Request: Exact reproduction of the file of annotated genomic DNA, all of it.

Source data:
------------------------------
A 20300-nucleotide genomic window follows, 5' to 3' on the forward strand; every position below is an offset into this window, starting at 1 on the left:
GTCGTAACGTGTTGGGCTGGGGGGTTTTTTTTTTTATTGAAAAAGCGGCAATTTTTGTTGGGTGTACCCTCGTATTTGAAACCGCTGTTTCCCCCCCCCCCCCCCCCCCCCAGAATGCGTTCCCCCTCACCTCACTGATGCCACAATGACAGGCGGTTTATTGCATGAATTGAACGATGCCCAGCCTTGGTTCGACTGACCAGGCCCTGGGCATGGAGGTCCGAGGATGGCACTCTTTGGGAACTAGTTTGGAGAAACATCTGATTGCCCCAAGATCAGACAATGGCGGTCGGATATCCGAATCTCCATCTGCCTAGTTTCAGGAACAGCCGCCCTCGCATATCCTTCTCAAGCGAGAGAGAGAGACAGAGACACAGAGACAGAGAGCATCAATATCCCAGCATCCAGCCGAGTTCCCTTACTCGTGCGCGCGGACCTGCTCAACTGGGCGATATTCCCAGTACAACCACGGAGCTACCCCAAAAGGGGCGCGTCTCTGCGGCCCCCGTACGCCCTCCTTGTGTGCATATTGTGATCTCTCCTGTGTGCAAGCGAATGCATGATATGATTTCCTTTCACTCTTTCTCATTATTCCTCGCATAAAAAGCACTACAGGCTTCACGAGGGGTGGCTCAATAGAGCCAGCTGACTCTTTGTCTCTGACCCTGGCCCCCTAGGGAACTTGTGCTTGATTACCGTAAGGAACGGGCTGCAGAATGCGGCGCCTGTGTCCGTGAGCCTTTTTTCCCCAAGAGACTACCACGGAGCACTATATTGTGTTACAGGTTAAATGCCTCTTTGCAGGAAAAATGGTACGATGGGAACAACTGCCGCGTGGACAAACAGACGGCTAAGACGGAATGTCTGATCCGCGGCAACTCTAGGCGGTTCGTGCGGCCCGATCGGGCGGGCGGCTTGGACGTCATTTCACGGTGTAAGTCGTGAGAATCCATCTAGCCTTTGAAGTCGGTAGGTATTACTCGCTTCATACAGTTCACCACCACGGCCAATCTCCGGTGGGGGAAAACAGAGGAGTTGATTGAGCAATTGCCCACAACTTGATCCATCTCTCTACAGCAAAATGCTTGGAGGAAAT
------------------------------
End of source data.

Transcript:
A 20300-nucleotide genomic window follows, 5' to 3' on the forward strand; every position below is an offset into this window, starting at 1 on the left:
GTCGTAACGTGTTGGGCTGGGGGGTTTTTTTTTTTATTGAAAAAGCGGCAATTTTTGTTGGGTGTACCCTCGTATTTGAAACCGCTGTTTCCCCCCCCCCCCCCCCCCCCCAGAATGCGTTCCCCCTCACCTCACTGATGCCACAATGACAGGCGGTTTATTGCATGAATTGAACGATGCCCAGCCTTGGTTCGACTGACCAGGCCCTGGGCATGGAGGTCCGAGGATGGCACTCTTTGGGAACTAGTTTGGAGAAACATCTGATTGCCCCAAGATCAGACAATGGCGGTCGGATATCCGAATCTCCATCTGCCTAGTTTCAGGAACAGCCGCCCTCGCATATCCTTCTCAAGCGAGAGAGAGAGACAGAGACACAGAGACAGAGAGCATCAATATCCCAGCATCCAGCCGAGTTCCCTTACTCGTGCGCGCGGACCTGCTCAACTGGGCGATATTCCCAGTACAACCACGGAGCTACCCCAAAAGGGGCGCGTCTCTGCGGCCCCCGTACGCCCTCCTTGTGTGCATATTGTGATCTCTCCTGTGTGCAAGCGAATGCATGATATGATTTCCTTTCACTCTTTCTCATTATTCCTCGCATAAAAAGCACTACAGGCTTCACGAGGGGTGGCTCAATAGAGCCAGCTGACTCTTTGTCTCTGACCCTGGCCCCCTAGGGAACTTGTGCTTGATTACCGTAAGGAACGGGCTGCAGAATGCGGCGCCTGTGTCCGTGAGCCTTTTTTCCCCAAGAGACTACCACGGAGCACTATATTGTGTTACAGGTTAAATGCCTCTTTGCAGGAAAAATGGTACGATGGGAACAACTGCCGCGTGGACAAACAGACGGCTAAGACGGAATGTCTGATCCGCGGCAACTCTAGGCGGTTCGTGCGGCCCGATCGGGCGGGCGGCTTGGACGTCATTTCACGGTGTAAGTCGTGAGAATCCATCTAGCCTTTGAAGTCGGTAGGTATTACTCGCTTCATACAGTTCACCACCACGGCCAATCTCCGGTGGGGGAAAACAGAGGAGTTGATTGAGCAATTGCCCACAACTTGATCCATCTCTCTACAGCAAAATGCTTGGAGGAAAT